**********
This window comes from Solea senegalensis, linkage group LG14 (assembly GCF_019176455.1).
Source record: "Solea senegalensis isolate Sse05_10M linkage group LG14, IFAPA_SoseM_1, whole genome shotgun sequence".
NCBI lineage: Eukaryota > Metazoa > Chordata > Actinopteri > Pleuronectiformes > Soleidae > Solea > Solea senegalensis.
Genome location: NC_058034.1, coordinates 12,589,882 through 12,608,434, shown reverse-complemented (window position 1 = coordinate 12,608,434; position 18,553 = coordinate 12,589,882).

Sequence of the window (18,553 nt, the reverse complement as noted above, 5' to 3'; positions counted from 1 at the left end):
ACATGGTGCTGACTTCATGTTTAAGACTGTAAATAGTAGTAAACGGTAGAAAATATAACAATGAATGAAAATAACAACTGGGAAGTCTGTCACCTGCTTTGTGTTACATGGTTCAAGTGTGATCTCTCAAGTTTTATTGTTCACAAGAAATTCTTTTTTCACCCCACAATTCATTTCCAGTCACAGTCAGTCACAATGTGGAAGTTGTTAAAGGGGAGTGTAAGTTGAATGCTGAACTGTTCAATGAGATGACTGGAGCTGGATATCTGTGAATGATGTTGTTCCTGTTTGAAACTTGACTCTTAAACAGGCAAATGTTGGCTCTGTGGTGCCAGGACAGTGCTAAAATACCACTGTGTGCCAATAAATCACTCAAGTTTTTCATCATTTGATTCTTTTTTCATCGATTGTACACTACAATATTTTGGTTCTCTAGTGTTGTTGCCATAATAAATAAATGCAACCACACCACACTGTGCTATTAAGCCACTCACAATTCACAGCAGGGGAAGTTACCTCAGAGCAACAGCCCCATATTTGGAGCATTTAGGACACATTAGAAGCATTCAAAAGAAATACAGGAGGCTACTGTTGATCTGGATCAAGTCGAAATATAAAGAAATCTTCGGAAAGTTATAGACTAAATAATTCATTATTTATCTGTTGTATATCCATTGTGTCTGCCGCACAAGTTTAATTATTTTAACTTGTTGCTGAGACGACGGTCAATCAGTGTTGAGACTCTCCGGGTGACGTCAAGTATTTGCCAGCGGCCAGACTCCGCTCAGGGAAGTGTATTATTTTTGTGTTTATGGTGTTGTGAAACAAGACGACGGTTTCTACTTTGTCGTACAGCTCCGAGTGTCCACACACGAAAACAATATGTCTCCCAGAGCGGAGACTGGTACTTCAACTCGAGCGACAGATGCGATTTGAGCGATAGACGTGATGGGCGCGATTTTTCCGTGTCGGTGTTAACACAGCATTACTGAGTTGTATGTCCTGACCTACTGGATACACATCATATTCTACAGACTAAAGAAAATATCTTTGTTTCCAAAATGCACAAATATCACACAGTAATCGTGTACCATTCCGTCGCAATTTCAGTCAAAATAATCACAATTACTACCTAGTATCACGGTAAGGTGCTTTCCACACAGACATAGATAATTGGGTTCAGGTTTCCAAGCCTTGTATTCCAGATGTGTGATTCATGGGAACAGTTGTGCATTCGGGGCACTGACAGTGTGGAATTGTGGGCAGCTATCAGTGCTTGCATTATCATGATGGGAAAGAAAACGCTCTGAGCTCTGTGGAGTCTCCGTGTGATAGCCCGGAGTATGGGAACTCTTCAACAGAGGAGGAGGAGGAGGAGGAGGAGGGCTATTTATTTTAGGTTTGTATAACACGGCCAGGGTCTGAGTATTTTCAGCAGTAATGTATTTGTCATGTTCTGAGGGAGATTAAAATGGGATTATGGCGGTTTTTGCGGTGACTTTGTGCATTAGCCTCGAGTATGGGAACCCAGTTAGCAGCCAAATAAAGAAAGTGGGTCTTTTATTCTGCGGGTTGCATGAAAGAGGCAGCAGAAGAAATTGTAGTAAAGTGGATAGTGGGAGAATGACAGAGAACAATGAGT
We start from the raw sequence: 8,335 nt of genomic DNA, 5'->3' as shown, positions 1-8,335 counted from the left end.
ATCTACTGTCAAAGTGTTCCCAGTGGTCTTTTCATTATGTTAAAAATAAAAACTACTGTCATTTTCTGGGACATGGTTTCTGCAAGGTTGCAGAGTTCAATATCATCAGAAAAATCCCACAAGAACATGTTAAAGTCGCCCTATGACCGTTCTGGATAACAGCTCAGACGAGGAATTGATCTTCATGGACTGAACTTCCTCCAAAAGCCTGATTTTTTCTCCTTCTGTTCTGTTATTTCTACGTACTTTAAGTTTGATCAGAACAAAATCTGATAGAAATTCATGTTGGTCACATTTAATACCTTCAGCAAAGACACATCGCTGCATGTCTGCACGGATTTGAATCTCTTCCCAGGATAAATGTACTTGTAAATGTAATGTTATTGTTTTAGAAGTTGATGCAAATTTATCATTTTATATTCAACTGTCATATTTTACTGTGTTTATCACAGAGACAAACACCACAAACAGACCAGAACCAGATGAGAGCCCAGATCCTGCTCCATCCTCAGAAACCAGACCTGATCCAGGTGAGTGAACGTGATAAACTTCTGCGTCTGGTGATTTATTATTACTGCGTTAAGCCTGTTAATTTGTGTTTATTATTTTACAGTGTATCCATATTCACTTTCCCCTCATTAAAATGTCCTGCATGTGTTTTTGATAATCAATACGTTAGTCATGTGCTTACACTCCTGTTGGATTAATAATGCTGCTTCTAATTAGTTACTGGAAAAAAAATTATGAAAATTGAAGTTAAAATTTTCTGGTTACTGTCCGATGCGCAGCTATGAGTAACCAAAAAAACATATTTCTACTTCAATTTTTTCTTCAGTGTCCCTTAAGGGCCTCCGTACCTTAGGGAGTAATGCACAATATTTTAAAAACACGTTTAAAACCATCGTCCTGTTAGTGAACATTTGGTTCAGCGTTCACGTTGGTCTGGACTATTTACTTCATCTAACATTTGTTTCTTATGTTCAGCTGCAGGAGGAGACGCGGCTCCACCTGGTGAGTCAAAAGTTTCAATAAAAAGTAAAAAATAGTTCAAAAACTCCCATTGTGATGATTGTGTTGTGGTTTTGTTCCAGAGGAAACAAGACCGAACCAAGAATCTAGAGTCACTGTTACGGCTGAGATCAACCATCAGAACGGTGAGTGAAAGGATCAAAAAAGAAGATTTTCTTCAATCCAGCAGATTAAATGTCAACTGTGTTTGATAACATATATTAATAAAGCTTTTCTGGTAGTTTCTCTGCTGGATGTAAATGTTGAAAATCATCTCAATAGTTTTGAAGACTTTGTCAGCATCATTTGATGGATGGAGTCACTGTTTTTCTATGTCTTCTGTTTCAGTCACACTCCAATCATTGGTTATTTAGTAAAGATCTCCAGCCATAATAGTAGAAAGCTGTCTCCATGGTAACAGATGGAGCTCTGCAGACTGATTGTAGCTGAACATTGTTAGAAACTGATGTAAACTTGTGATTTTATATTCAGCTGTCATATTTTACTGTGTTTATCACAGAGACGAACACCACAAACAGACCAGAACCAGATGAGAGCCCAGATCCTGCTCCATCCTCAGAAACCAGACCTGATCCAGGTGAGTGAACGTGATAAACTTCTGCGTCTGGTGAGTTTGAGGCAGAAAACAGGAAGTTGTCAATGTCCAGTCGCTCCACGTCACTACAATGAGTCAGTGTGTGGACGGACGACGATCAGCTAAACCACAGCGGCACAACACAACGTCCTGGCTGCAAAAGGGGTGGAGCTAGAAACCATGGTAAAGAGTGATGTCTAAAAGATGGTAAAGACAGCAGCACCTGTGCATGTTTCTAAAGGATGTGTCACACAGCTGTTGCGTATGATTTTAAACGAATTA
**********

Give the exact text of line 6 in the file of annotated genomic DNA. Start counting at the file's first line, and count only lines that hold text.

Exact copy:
ACATGGTGCTGACTTCATGTTTAAGACTGTAAATAGTAGTAAACGGTAGAAAATATAACAATGAATGAAAATAACAACTGGGAAGTCTGTCACCTGCTTTGTGTTACATGGTTCAAGTGTGATCTCTCAAGTTTTATTGTTCACAAGAAATTCTTTTTTCACCCCACAATTCATTTCCAGTCACAGTCAGTCACAATGTGGAAGTTGTTAAAGGGGAGTGTAAGTTGAATGCTGAACTGTTCAATGAGATGACTGGAGCTGGATATCTGTGAATGATGTTGTTCCTGTTTGAAACTTGACTCTTAAACAGGCAAATGTTGGCTCTGTGGTGCCAGGACAGTGCTAAAATACCACTGTGTGCCAATAAATCACTCAAGTTTTTCATCATTTGATTCTTTTTTCATCGATTGTACACTACAATATTTTGGTTCTCTAGTGTTGTTGCCATAATAAATAAATGCAACCACACCACACTGTGCTATTAAGCCACTCACAATTCACAGCAGGGGAAGTTACCTCAGAGCAACAGCCCCATATTTGGAGCATTTAGGACACATTAGAAGCATTCAAAAGAAATACAGGAGGCTACTGTTGATCTGGATCAAGTCGAAATATAAAGAAATCTTCGGAAAGTTATAGACTAAATAATTCATTATTTATCTGTTGTATATCCATTGTGTCTGCCGCACAAGTTTAATTATTTTAACTTGTTGCTGAGACGACGGTCAATCAGTGTTGAGACTCTCCGGGTGACGTCAAGTATTTGCCAGCGGCCAGACTCCGCTCAGGGAAGTGTATTATTTTTGTGTTTATGGTGTTGTGAAACAAGACGACGGTTTCTACTTTGTCGTACAGCTCCGAGTGTCCACACACGAAAACAATATGTCTCCCAGAGCGGAGACTGGTACTTCAACTCGAGCGACAGATGCGATTTGAGCGATAGACGTGATGGGCGCGATTTTTCCGTGTCGGTGTTAACACAGCATTACTGAGTTGTATGTCCTGACCTACTGGATACACATCATATTCTACAGACTAAAGAAAATATCTTTGTTTCCAAAATGCACAAATATCACACAGTAATCGTGTACCATTCCGTCGCAATTTCAGTCAAAATAATCACAATTACTACCTAGTATCACGGTAAGGTGCTTTCCACACAGACATAGATAATTGGGTTCAGGTTTCCAAGCCTTGTATTCCAGATGTGTGATTCATGGGAACAGTTGTGCATTCGGGGCACTGACAGTGTGGAATTGTGGGCAGCTATCAGTGCTTGCATTATCATGATGGGAAAGAAAACGCTCTGAGCTCTGTGGAGTCTCCGTGTGATAGCCCGGAGTATGGGAACTCTTCAACAGAGGAGGAGGAGGAGGAGGAGGAGGGCTATTTATTTTAGGTTTGTATAACACGGCCAGGGTCTGAGTATTTTCAGCAGTAATGTATTTGTCATGTTCTGAGGGAGATTAAAATGGGATTATGGCGGTTTTTGCGGTGACTTTGTGCATTAGCCTCGAGTATGGGAACCCAGTTAGCAGCCAAATAAAGAAAGTGGGTCTTTTATTCTGCGGGTTGCATGAAAGAGGCAGCAGAAGAAATTGTAGTAAAGTGGATAGTGGGAGAATGACAGAGAACAATGAGT